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The Hollywood Insider New York Movies, Audrey Hepburn, Breakfast at Tiffanys

Photo: New York Movies – ‘Breakfast At Tiffany’s’

For the Love of New York Movies:

’42nd Street’ (1933)

Behind the velvet curtains of Broadway unveils heartbreak and hard times. Starring Ginger Rogers, Bebe Daniels, and Warner Baxter, ‘42nd Street’ was an instant box-office success and has now been cemented as a Hollywood classic. Set on the marque-lit streets of Broadway, the story takes place in the midst of the Great Depression while Broadway producers are scraping together their show, Pretty Ladies, financially supported by Abner Dillon, who happens to be romantically involved with Dorothy Brock, the show’s leading lady. Brock proves to be very busy, aside from her starring role and weighty romance with Dillon, she is also seeing Pat Denning, a familiar figure from her past. Many are counting on the success of the show following the crash of the stock market and with emotions high, drama is bound to make its grand entrance. 

Watch on Amazon Prime

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‘On the Town’ (1949)

Starring Frank Sinatra, Gene Kelly, and Jules Munshin, ‘On the Town’ follows a trio of high-strung Navy men dedicating their time off seas to woo three different women across the metropolis island. “New York, New York, it’s a wonderful town,” opens in a captivating musical sequence with the classic charm of the Golden Age and celebrates the euphoric energy of New York. Directed by Kelley, the film is adapted from the Broadway musical of the same name. Sinatra shines with his sultry voice and captivating eyes that inevitably swoon the hearts of generations. 

Watch now on Amazon Prime

‘All About Eve’ (1950)

Speaking of the Golden Age, Marilyn Monroe shines in this cinematic masterpiece that centers on the backstage drama of Broadway. Written and directed by Joseph L. Mankiewicz, ‘All About Eve’ captures the ambitious and superficial beast that is Broadway. From an alleyway fan anxiously waiting to meet her Broadway idol, to a conspiring ingénue who will do anything to become Broadway’s next rising star. The film provides an introspective look on the competitive world that breeds betrayal and ruthlessness. Starring Bette Davis, Anne Baxter, and Marilyn Monroe. 

Watch now on Amazon Prime 

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‘Breakfast at Tiffany’s’ (1961)

Based on Truman Capote’s novella, ‘Breakfast at Tiffany’s’ is adapted by Blake Edwards and stars the legendary Audrey Hepburn and George Peppard. The story follows Holly Golightly, a high-class call girl in New York City, and Paul Varjak, a literary gigolo dating a wealthy older woman. Despite being admired by powerful men, Holly is fragile and yearns to find security among the elite. In the end, ‘Breakfast at Tiffany’s’ examines our need for companionship and our collective search for love.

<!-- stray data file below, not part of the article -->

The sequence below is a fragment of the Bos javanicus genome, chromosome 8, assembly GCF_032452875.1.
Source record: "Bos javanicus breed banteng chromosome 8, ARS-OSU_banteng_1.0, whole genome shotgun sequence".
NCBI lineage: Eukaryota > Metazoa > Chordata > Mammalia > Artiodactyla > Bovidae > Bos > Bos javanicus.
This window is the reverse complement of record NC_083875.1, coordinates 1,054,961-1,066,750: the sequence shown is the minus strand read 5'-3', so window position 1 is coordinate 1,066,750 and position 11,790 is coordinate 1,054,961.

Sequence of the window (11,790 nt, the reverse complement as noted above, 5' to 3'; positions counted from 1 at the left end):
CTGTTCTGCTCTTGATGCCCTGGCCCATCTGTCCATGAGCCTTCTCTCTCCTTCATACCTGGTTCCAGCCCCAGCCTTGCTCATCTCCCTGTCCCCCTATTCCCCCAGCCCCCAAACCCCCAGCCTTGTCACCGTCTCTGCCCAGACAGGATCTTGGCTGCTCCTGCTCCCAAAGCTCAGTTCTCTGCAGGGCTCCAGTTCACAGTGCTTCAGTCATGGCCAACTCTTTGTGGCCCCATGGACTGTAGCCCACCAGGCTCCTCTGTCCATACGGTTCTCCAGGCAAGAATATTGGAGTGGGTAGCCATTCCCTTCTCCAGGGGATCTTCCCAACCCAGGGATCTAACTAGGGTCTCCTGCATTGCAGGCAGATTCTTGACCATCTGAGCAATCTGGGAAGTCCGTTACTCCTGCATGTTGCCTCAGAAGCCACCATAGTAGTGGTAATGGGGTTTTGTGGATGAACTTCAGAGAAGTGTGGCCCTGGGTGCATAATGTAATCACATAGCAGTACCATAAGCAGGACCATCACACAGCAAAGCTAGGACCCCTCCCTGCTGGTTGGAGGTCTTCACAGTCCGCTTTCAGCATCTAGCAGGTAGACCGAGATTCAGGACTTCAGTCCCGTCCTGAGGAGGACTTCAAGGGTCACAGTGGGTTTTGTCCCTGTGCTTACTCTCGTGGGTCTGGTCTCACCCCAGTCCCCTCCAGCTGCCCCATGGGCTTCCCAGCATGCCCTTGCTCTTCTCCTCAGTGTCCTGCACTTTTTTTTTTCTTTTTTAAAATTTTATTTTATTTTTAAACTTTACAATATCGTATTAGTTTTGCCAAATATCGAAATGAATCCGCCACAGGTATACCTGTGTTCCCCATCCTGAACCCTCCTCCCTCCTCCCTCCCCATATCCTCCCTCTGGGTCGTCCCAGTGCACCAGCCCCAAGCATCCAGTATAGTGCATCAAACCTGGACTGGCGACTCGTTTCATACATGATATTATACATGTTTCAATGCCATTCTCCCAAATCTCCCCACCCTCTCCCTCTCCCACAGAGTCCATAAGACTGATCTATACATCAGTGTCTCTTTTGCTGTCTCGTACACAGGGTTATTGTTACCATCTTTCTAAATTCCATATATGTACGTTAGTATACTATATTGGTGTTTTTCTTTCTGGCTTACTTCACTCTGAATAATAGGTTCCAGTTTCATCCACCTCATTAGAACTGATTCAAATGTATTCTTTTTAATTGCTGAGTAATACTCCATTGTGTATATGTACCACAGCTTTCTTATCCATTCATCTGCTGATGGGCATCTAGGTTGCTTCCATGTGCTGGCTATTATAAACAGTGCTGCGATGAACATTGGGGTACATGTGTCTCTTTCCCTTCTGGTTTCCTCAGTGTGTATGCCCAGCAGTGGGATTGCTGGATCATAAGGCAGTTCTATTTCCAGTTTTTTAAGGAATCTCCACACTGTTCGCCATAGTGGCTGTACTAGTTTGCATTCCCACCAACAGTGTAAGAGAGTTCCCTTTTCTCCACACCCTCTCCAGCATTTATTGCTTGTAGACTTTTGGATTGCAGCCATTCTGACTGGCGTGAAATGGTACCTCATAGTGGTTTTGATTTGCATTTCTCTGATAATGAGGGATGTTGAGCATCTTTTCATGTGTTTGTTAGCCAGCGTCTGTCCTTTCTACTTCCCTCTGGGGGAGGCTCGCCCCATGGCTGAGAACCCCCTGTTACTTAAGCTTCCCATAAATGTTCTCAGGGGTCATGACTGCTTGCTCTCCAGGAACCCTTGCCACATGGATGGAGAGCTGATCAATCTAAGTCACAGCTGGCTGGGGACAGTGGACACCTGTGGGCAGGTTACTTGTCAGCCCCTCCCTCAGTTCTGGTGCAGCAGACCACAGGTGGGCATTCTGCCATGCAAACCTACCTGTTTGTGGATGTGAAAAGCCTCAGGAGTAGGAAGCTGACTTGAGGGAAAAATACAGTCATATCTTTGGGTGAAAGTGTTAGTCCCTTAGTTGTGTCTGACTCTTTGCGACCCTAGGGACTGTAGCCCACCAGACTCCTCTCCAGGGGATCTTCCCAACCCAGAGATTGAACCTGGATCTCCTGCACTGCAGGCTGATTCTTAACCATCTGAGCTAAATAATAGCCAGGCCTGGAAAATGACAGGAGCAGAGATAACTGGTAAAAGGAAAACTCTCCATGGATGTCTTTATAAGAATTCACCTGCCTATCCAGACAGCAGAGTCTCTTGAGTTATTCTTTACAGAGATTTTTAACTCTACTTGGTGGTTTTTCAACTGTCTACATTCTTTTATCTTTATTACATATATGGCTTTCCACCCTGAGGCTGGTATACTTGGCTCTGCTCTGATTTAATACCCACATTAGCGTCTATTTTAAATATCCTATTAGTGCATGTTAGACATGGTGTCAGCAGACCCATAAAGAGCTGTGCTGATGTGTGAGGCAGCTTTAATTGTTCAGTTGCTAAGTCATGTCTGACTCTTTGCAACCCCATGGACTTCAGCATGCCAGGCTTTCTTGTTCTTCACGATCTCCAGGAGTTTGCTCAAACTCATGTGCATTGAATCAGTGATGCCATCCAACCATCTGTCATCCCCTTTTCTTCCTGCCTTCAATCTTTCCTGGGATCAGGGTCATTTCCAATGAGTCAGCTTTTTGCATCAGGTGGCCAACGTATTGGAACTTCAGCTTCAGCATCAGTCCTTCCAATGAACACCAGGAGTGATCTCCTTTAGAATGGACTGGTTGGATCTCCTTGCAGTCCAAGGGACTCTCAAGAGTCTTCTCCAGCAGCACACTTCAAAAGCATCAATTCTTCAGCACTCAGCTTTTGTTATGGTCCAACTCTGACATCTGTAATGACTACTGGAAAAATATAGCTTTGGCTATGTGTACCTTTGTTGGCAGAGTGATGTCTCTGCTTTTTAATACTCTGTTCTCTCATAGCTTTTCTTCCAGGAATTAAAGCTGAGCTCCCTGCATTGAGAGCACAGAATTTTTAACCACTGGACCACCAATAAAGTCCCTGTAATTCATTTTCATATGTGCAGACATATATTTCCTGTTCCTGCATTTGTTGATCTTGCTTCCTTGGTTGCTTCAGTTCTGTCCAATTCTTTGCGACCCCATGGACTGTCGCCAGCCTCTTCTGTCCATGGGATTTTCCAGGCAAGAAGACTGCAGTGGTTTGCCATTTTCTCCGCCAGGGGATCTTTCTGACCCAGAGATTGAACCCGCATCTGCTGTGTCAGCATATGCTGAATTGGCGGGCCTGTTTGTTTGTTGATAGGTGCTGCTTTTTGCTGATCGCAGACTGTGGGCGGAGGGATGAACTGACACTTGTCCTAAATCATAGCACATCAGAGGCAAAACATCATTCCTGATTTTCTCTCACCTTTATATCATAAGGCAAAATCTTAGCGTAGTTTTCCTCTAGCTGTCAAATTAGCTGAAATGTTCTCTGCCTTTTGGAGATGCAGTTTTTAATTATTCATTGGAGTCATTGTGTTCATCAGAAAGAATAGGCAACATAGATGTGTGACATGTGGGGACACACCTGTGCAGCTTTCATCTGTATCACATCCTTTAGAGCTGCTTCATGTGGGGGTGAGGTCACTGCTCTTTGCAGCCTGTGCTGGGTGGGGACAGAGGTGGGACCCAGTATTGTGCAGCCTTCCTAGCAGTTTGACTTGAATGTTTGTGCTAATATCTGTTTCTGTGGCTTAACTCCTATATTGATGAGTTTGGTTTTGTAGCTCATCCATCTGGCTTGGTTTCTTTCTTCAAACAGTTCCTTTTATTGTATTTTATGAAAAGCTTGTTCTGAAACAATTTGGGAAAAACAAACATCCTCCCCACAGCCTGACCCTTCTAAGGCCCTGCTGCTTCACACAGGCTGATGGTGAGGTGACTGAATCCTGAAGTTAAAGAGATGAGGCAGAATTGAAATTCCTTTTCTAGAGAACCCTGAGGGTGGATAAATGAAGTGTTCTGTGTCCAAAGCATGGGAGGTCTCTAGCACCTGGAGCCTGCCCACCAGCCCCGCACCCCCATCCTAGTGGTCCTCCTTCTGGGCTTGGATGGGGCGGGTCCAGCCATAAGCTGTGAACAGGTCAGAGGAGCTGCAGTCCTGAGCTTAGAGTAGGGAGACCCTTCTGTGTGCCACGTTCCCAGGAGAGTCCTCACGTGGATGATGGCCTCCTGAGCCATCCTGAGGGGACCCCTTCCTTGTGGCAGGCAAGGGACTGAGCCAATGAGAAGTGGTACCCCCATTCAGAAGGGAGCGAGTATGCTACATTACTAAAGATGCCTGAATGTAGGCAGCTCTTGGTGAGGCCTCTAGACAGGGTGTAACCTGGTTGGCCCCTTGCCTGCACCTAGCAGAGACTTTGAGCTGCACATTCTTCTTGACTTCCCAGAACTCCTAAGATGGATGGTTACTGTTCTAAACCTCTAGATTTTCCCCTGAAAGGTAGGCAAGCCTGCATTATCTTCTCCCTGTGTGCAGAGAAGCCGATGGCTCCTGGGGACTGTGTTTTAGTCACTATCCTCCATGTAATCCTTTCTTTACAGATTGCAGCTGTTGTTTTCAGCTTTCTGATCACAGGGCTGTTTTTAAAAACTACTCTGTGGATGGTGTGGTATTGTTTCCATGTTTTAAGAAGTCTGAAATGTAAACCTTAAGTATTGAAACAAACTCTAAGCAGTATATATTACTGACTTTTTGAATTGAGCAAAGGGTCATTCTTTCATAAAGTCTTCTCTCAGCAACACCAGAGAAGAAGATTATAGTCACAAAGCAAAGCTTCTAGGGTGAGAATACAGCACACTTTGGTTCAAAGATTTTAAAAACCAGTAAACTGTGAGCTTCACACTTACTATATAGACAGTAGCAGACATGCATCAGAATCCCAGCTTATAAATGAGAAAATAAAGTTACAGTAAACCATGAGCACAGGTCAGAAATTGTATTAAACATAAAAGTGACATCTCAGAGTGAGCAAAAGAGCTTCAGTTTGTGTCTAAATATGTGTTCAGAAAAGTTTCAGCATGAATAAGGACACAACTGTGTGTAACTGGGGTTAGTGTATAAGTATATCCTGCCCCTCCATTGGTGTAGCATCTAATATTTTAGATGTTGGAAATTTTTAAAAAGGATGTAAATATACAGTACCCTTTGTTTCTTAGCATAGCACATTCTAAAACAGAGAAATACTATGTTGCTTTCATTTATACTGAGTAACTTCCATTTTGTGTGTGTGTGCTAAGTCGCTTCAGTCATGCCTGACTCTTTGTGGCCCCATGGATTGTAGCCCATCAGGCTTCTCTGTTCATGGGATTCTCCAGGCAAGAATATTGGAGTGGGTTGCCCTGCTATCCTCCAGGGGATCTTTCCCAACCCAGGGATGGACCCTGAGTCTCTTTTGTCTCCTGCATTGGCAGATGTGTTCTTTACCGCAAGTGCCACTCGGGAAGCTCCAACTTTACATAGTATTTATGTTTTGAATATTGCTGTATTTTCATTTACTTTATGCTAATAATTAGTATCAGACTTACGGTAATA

Watch now on Amazon Prime

‘Taxi Driver’ (1976)

Everything about this film is New York. Starring Robert De Niro and directed by Martin Scorsese, Travis Bickle (De Niro) spends his nights as a somber taxi driver groaning over the current state of New York City. On run of Bickle’s nightly shift, he becomes immersed in trying to save a teenage sex-worker. Filmed through New York City, Robert De Niro prepared for this exhaustive role by working 15-hour shifts driving taxi cabs. Alongside De Niro stars Jodie Foster, Harvey Keitel, Diahnne Abbott, and Cybill Shepherd.

Watch now on Netflix

‘She’s Gotta Have It’ (1986)

Directed by the visionary Spike Lee, ‘She’s Gotta Have It’ celebrates a wildly independent woman from Brooklyn as she navigates three very different relationships with men who couldn’t be more different. The film stars Tracy Camilla Johns, Tommy Redmond Hicks, John Canada Terrell. The original film has been reimagined into 2017 series on Netflix with a new cast lead by DeWanda Wise, Anthony Ramos, Lyriq Bent, and Cleo Anthony.

Watch now on Netflix

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‘Working Girl’ (1988)

This star-studded film stars Melanie Griffith, Harrison Ford, and Sigourney Weaver. Despite the film being a quintessential corporate comedy, ‘Working Girl’ captures the various facets of New York with a secretary shedding her Staten Island image as she climbs her way up the corporate ladder with a Manhattan flair. A perceptive Tess McGill grabs at the opportunity to impersonate her boss to make major power moves with an investment broker, played by Harrison Ford, and proves her business acumen despite the questionable path to do so. 

Watch now on Hulu

‘Goodfellas’ (1990)

To me being a gangster was better than being president of the United States.”— Henry Hill